Is ROS a good drug target for myelin repair?

Test tube and lab equipment

Lead researcher: Dr Mark Kotter

Based at: University of Cambridge

MS Society funding: £296,617

Status: Active

About the project

In MS, the protective myelin coating around nerve cells is damaged. Myelin-producing cells, called oligodendrocytes, are needed to repair the damage. But in MS, they don’t always form when and where they're needed, or produce myelin at the right time.

Mark’s team have shown that special chemicals known as reactive oxygen species (or ROS) are important in stimulating oligodendrocytes to produce new myelin. In this project the researchers will evaluate ROS as a potential drug target for treating MS. The team will also investigate how ROS is able to promote myelin repair, hopefully identifying new pathways for treatment development.

How will it help people with MS?

Finding treatments that will slow and stop MS is our top research priority. To help everyone with MS, especially people with progressive forms of the condition, we need treatments that boost the natural process of myelin repair in the brain and spinal cord.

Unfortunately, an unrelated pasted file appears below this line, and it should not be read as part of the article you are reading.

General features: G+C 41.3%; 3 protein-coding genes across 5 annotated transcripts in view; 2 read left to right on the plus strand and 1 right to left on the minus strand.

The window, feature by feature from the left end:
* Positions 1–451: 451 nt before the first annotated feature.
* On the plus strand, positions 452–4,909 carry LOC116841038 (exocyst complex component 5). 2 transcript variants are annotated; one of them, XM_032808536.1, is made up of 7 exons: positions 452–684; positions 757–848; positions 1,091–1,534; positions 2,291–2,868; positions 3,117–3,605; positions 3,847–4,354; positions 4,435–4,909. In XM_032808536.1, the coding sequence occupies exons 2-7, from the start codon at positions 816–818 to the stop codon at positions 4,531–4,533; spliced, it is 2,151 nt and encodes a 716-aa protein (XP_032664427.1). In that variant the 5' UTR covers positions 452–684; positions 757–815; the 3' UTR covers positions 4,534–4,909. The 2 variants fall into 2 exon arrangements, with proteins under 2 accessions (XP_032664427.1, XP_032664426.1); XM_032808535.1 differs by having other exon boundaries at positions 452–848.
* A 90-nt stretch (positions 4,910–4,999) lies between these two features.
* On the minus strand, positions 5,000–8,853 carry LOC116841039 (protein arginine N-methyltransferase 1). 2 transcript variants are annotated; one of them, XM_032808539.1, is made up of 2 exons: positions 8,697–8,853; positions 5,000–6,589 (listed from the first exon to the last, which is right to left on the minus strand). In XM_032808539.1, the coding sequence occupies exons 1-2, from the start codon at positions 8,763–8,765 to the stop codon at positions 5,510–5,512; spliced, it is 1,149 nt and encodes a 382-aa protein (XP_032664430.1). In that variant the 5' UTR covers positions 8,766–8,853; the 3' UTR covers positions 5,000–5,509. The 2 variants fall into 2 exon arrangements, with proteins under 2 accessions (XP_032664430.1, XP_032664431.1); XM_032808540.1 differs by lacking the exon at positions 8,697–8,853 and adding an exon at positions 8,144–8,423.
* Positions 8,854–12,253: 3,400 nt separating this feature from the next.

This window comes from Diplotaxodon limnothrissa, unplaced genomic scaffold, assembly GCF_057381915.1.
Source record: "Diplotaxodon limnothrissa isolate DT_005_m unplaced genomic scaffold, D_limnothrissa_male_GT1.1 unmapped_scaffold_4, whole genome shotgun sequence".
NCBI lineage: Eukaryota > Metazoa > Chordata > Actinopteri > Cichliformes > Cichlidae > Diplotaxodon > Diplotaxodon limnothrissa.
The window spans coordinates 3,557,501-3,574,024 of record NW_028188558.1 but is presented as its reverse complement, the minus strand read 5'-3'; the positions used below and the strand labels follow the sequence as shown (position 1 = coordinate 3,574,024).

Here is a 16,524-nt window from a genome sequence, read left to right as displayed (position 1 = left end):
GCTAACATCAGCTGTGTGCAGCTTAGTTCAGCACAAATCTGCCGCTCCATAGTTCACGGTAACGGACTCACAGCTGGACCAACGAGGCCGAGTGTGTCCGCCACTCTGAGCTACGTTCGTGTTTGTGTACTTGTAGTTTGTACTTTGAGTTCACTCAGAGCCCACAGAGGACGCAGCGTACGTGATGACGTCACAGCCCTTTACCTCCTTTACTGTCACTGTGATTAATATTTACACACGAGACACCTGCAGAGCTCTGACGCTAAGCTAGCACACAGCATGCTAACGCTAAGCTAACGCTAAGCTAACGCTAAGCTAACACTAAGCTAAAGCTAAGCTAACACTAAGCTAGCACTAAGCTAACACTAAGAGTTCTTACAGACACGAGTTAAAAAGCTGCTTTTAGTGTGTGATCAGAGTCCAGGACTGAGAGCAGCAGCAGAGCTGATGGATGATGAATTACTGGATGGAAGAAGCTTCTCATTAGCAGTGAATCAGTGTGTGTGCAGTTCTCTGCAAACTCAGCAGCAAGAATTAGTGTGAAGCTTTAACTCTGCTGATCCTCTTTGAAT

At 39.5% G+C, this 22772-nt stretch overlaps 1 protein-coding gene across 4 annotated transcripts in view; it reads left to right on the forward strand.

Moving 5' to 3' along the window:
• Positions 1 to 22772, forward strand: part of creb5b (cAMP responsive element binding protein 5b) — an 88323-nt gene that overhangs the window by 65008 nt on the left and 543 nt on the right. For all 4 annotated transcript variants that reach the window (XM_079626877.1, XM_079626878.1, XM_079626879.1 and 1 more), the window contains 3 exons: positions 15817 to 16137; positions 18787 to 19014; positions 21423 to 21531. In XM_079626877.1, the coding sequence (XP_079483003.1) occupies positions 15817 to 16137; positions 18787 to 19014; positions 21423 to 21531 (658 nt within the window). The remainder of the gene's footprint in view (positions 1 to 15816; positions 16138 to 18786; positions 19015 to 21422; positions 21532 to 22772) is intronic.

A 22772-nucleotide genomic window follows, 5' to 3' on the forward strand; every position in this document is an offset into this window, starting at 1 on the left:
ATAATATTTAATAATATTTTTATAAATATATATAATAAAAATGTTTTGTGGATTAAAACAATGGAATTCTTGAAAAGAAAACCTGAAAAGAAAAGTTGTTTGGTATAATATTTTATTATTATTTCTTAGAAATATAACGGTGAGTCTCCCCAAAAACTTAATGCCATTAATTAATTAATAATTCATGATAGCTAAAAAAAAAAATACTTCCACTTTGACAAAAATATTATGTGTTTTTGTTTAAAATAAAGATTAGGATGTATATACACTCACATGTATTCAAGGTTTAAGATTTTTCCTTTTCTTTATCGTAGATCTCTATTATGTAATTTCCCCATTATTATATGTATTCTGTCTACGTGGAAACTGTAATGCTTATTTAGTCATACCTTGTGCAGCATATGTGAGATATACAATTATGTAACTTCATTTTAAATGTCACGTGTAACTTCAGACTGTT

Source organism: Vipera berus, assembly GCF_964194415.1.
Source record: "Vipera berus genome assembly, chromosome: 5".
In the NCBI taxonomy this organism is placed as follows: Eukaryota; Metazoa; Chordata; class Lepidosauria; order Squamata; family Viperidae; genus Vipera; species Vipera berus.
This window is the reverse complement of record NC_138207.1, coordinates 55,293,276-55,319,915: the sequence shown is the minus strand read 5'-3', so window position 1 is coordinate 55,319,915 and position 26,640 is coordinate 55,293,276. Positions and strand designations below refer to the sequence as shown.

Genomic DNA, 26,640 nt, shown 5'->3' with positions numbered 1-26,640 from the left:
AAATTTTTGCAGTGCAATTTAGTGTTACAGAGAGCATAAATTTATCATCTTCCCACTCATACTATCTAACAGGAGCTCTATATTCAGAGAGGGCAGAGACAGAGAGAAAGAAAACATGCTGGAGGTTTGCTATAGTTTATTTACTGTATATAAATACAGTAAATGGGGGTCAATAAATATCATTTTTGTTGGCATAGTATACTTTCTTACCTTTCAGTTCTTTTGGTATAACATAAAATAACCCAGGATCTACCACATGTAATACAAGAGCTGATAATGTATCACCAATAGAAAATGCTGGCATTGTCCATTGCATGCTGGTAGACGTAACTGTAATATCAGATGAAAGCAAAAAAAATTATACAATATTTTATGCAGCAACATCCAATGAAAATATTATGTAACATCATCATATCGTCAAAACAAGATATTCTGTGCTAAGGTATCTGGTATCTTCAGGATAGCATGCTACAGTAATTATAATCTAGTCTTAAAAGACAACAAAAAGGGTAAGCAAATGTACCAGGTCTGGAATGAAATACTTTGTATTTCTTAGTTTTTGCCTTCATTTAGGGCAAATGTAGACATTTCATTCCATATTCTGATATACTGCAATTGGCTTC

The difference you can make

We want everyone with MS to have access to the treatments they need to live well with MS. With your help, we can continue to support vital research like this.

The next research breakthrough is in reach

Your donation will help stop MS.

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    Our minimum donation is £2, please enter a different amount.

£30could process one blood sample, giving researchers crucial information about genes and the immune system.

£50could pay for an hour on a microscope, so scientists can study cells and tissue in greater detail and improve their understanding of the biology of MS.

£100could pay for half an hour of MRI use, so researchers can monitor the success of clinical trials and understand MS in more detail.

Every penny you give really does take us a step closer to stopping MS. Your donation will make a difference.

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    Our minimum donation is £2, please enter a different amount.

£10a month could pay for lab equipment like microscope slides to study the building blocks of MS

£20a month could pay for lab equipment like petri dishes to grow bacteria important for studying genetics

£30a month could process a blood sample to help us understand what causes MS, so we can stop it in its tracks

Your regular donation means we can keep funding world class MS research with confidence. Together we will stop MS.

MS researcher at work in lab, using a pipette